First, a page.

JOURNAL ARTICLE
REVIEW

Mechanical ventilation in sepsis-induced acute lung injury/acute respiratory distress syndrome: an evidence-based review

Jonathan E Sevransky, Mitchell M Levy, John J Marini
Critical Care Medicine 2004, 32 (11 Suppl): S548-53
15542963

OBJECTIVE: In 2003, critical care and infectious disease experts representing 11 international organizations developed management guidelines for mechanical ventilation in sepsis-induced acute lung injury/acute respiratory distress syndrome (ARDS) that would be of practical use for the bedside clinician, under the auspices of the Surviving Sepsis Campaign, an international effort to increase awareness and improve outcome in severe sepsis.

DESIGN: The process included a modified Delphi method, a consensus conference, several subsequent smaller meetings of subgroups and key individuals, teleconferences, and electronic-based discussion among subgroups and among the entire committee.

METHODS: The modified Delphi methodology used for grading recommendations built on a 2001 publication sponsored by the International Sepsis Forum. We undertook a systematic review of the literature graded along five levels to create recommendation grades from A to E, with A being the highest grade. Pediatric considerations to contrast adult and pediatric management are in the article by Parker et al. on p. S591.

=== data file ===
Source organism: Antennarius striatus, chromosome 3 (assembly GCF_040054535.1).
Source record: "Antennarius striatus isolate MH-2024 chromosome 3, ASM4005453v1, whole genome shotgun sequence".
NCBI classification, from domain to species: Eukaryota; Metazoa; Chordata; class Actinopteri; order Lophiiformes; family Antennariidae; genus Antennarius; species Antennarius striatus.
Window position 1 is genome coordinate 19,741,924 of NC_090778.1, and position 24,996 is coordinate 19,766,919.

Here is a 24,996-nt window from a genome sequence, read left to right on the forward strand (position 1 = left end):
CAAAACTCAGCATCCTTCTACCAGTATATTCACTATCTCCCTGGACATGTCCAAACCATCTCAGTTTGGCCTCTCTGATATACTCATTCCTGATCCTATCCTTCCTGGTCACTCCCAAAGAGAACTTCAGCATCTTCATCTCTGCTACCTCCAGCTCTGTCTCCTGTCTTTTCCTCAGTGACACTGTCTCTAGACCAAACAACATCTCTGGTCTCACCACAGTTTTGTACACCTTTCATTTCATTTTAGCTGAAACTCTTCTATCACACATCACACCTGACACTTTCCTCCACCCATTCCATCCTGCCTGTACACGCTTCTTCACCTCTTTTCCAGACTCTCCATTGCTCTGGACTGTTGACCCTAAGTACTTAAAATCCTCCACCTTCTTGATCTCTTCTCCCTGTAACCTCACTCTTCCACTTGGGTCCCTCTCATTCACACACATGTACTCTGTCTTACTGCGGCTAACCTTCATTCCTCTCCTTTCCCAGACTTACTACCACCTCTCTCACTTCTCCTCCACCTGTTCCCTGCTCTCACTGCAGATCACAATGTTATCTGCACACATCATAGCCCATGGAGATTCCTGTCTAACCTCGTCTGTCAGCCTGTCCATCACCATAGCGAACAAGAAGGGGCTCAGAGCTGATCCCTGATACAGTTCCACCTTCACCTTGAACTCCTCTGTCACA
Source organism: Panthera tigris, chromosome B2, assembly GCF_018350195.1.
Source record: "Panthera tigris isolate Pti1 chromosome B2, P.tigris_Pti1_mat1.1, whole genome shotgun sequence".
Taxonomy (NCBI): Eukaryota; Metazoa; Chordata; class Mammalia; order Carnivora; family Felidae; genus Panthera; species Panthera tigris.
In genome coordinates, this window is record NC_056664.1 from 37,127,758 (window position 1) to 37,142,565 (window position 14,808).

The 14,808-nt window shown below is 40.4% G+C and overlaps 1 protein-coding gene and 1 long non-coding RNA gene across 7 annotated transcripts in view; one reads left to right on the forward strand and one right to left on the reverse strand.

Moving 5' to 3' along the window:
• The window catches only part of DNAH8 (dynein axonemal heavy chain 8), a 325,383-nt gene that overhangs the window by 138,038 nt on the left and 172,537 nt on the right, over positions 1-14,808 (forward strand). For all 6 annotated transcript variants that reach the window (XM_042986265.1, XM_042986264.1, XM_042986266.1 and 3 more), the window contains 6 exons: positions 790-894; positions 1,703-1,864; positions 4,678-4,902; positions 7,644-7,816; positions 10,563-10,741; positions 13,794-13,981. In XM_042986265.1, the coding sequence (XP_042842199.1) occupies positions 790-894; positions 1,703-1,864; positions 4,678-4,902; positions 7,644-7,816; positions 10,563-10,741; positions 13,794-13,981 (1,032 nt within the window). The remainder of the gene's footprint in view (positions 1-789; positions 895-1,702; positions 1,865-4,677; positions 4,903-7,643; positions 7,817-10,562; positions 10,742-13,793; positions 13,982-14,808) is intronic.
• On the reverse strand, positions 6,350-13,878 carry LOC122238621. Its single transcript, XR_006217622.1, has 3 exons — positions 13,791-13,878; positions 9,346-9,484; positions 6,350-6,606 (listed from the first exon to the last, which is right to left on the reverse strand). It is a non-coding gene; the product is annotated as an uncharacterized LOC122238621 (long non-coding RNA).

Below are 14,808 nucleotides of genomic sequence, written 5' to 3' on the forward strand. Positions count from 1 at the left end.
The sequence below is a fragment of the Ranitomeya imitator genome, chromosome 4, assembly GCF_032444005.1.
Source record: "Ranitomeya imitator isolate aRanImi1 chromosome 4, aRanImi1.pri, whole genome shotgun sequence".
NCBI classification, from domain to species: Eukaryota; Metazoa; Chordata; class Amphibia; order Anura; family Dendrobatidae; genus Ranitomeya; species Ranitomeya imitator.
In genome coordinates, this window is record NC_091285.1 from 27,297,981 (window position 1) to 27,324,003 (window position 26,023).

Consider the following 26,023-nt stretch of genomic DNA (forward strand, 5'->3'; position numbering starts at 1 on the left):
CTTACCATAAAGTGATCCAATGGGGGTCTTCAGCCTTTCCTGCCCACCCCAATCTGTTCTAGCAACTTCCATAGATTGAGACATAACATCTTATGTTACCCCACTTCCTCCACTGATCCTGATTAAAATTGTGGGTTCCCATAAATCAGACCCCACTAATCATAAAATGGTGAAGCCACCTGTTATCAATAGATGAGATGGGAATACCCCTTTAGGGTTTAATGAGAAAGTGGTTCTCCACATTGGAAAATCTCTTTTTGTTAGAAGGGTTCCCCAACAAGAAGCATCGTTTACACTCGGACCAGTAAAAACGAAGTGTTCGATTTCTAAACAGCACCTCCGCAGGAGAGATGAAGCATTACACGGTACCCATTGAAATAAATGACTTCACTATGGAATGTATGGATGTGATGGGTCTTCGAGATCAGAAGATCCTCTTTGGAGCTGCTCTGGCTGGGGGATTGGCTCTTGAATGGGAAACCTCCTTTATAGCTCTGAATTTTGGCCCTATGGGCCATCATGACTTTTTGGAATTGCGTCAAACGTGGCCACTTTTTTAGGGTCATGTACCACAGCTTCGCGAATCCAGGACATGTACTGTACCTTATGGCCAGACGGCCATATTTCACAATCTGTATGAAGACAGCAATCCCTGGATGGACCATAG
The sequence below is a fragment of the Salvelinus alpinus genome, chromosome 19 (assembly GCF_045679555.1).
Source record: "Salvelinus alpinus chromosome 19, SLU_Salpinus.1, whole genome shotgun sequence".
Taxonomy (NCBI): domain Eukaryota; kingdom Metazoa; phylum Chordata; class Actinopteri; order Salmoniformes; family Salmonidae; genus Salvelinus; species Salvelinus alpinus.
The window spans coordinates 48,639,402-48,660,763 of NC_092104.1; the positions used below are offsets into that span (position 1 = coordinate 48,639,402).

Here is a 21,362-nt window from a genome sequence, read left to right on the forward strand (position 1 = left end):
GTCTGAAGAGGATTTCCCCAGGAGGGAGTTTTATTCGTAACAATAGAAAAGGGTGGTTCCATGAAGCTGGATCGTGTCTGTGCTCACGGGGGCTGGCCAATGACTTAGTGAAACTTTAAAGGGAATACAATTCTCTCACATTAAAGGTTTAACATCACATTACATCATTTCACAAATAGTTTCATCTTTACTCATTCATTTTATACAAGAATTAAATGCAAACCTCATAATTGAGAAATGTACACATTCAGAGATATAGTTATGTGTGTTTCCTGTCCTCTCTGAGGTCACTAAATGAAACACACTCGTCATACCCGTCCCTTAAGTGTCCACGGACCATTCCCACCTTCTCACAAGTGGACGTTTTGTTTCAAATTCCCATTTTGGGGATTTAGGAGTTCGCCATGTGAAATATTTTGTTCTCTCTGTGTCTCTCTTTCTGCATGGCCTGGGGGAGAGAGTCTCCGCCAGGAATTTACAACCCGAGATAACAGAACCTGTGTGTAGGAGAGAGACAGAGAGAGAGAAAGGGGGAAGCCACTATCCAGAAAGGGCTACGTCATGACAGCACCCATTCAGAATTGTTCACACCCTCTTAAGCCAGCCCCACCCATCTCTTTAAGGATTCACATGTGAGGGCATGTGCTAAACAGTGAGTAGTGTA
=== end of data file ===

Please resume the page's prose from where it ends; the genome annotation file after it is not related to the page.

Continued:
CONCLUSION: A minimum amount of positive end-expiratory pressure should be set to prevent lung collapse at end expiration in ARDS. Setting the level of positive end-expiratory pressure may be guided by Fio2 requirement or measurement of thoracopulmonary compliance. Role of noninvasive positive-pressure ventilation in acute lung injury/ARDS is undefined. Small tidal volume ventilation and limitation of end-inspiratory plateau pressure is important in the management of ARDS and may be facilitated by permissive hypercapnia. Prone positioning should be considered in the severest of ARDS patients. The ideal fluid management strategy in ARDS is unknown. Weaning protocols should be in place that include spontaneous breathing trials and criteria for initiating such trials. The role of high-frequency oscillatory ventilation and airway pressure release ventilation in ARDS is uncertain.

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